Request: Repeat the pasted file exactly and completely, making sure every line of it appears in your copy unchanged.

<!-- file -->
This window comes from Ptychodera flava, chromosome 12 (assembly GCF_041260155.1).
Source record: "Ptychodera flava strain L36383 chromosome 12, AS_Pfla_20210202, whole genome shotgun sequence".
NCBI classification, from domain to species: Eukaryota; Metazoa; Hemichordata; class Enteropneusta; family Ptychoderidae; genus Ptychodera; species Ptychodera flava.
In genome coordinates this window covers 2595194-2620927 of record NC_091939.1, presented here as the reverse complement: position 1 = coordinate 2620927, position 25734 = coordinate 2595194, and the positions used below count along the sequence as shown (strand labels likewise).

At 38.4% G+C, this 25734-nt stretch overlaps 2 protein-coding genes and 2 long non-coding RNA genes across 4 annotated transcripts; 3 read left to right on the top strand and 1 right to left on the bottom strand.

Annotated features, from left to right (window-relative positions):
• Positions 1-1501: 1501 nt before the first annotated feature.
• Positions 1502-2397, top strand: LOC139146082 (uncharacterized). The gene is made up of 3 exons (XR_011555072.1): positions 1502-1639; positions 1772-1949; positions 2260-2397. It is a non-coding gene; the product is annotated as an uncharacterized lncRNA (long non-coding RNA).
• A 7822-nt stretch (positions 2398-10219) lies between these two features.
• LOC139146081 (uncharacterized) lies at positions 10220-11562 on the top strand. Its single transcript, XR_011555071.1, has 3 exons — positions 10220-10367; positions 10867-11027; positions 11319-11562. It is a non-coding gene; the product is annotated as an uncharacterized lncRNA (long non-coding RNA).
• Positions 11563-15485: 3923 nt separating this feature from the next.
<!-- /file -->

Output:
This window comes from Ptychodera flava, chromosome 12 (assembly GCF_041260155.1).
Source record: "Ptychodera flava strain L36383 chromosome 12, AS_Pfla_20210202, whole genome shotgun sequence".
NCBI classification, from domain to species: Eukaryota; Metazoa; Hemichordata; class Enteropneusta; family Ptychoderidae; genus Ptychodera; species Ptychodera flava.
In genome coordinates this window covers 2595194-2620927 of record NC_091939.1, presented here as the reverse complement: position 1 = coordinate 2620927, position 25734 = coordinate 2595194, and the positions used below count along the sequence as shown (strand labels likewise).

At 38.4% G+C, this 25734-nt stretch overlaps 2 protein-coding genes and 2 long non-coding RNA genes across 4 annotated transcripts; 3 read left to right on the top strand and 1 right to left on the bottom strand.

Annotated features, from left to right (window-relative positions):
• Positions 1-1501: 1501 nt before the first annotated feature.
• Positions 1502-2397, top strand: LOC139146082 (uncharacterized). The gene is made up of 3 exons (XR_011555072.1): positions 1502-1639; positions 1772-1949; positions 2260-2397. It is a non-coding gene; the product is annotated as an uncharacterized lncRNA (long non-coding RNA).
• A 7822-nt stretch (positions 2398-10219) lies between these two features.
• LOC139146081 (uncharacterized) lies at positions 10220-11562 on the top strand. Its single transcript, XR_011555071.1, has 3 exons — positions 10220-10367; positions 10867-11027; positions 11319-11562. It is a non-coding gene; the product is annotated as an uncharacterized lncRNA (long non-coding RNA).
• Positions 11563-15485: 3923 nt separating this feature from the next.